Tuesday, December 17, 2013
The Bagel Famine of 1951
One of the shocks of my young life was moving to Massachusetts and discovering no bagels. I had grown up outside of New York City, where bagels were a staple, at least among Jewish families. These little breads even had their own trade union, Bagel Bakers Local 338. According to Wikipedia, the members of this union were all Jewish, and their meetings were held in Yiddish.
Bagels at that time were hand-made but most were not made at home because the process is time consuming; instead, bagels were usually purchased from specialized bakeries or from Jewish delicatessens. For years, every time I left Massachusetts to visit my family, I would return with giant shopping bags filled with bagels, which I froze. I later learned that certain locales, such as Brookline, offered real bagels, but these places were far from where I was living.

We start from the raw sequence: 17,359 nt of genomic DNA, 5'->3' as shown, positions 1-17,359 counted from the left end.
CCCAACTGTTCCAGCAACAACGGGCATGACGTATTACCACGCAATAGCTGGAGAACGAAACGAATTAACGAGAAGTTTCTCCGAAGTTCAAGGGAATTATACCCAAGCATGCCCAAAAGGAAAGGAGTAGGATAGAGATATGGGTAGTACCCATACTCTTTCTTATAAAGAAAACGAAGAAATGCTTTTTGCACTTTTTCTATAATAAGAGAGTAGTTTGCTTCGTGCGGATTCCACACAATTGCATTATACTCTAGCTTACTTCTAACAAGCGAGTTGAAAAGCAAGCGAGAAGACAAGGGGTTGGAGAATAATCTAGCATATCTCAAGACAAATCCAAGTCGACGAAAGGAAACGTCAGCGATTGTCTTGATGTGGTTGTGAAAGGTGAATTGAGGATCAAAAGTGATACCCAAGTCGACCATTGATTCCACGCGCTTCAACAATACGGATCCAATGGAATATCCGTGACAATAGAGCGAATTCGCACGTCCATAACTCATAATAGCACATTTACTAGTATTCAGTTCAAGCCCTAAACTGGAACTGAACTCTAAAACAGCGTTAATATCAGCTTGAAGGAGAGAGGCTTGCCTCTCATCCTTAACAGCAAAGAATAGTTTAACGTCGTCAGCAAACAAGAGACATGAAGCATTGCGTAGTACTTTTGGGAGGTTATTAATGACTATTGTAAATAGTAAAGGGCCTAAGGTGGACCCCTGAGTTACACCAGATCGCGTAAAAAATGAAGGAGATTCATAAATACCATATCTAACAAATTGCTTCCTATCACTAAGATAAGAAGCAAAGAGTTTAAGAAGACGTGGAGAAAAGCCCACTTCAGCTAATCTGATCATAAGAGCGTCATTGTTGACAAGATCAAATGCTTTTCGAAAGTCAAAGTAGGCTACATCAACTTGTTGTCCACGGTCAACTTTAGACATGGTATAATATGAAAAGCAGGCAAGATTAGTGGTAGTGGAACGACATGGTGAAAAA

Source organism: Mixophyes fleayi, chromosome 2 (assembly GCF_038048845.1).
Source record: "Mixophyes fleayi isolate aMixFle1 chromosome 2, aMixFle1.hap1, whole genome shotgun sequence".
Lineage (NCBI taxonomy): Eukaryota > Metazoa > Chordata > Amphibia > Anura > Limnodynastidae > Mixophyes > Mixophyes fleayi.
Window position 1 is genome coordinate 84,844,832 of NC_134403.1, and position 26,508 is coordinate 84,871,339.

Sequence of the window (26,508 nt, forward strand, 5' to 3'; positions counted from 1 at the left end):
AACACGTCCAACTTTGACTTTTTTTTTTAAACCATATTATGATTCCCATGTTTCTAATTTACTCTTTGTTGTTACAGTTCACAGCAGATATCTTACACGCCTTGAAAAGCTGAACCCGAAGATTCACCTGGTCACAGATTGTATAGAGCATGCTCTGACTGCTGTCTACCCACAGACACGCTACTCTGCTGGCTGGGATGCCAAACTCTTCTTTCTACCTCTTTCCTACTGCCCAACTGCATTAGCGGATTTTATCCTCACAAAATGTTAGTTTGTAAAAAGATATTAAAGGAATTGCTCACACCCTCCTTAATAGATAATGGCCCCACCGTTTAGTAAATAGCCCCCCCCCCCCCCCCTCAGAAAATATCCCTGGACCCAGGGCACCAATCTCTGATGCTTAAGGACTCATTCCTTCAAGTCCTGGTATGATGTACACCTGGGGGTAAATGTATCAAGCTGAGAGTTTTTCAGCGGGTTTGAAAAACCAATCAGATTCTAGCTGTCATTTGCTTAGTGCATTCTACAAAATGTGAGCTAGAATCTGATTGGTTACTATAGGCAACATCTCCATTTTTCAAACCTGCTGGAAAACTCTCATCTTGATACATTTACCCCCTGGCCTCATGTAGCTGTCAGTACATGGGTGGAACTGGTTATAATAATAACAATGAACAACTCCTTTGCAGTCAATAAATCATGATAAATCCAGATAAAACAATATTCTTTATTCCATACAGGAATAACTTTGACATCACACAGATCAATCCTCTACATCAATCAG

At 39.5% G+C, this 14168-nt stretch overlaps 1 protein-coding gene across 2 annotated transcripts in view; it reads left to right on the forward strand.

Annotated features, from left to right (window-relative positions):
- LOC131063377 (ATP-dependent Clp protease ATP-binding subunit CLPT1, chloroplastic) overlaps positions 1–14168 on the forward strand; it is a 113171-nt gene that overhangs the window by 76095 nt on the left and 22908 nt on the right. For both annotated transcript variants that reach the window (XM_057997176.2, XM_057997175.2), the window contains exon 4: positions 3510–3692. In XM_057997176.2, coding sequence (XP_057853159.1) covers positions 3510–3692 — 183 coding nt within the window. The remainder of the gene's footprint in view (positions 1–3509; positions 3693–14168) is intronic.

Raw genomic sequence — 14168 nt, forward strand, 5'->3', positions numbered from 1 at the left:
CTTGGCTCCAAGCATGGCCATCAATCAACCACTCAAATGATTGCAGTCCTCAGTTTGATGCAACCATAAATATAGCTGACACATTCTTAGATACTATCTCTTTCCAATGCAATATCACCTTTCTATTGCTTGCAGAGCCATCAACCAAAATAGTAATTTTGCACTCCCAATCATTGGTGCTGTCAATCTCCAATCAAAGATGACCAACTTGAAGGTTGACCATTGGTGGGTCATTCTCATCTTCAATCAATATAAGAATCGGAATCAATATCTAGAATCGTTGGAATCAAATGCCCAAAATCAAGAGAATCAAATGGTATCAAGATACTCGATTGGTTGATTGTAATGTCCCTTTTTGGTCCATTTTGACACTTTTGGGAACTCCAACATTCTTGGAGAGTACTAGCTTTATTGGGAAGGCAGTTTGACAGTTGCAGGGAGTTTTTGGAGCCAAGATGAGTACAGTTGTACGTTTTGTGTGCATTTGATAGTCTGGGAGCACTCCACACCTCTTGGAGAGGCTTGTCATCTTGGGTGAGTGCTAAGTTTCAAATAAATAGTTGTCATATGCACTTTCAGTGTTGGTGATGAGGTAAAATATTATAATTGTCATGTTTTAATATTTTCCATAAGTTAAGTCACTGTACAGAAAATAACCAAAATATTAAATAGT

I was not the only person perturbed by a lack of bagels. On December 16, 1951, Bagel Bakers Local 338 closed down all but two bagel bakeries during a NewYork labor dispute. What followed was the great bagel famine of 1951, dubbed that by no other than the New York Times. "Bagel Famine Threatens the City" read the headline. Not only were Jewish diners inconvenienced by this strike, but so were the delicatessens that supplied the lox that traditionally were served on bagels, as well as the truckers who delivered these foods.
The strike was settled rather quickly, but within two decades, the union lost its clout because of technology. A family named Lender began using machines to make bagels. The good news was that bagels went mainstream and even started selling throughout Massachusetts; the bad news was that the bagels didn't really taste like the chewy old homemade ones.
History repeats itself, though, and today we are back to having specialized bakers create handmade bagels for those who crave them. Luckily, I have a friend who lives near one such bakery, and he knows of my fondness for this food. Occasionally I will arrive home to find a bag of bagels hanging from my doorbell (a real bell) or sitting on my porch. No note is needed, because I know only one person who delivers this special gift to my house, and luckily, the man knows his bagels.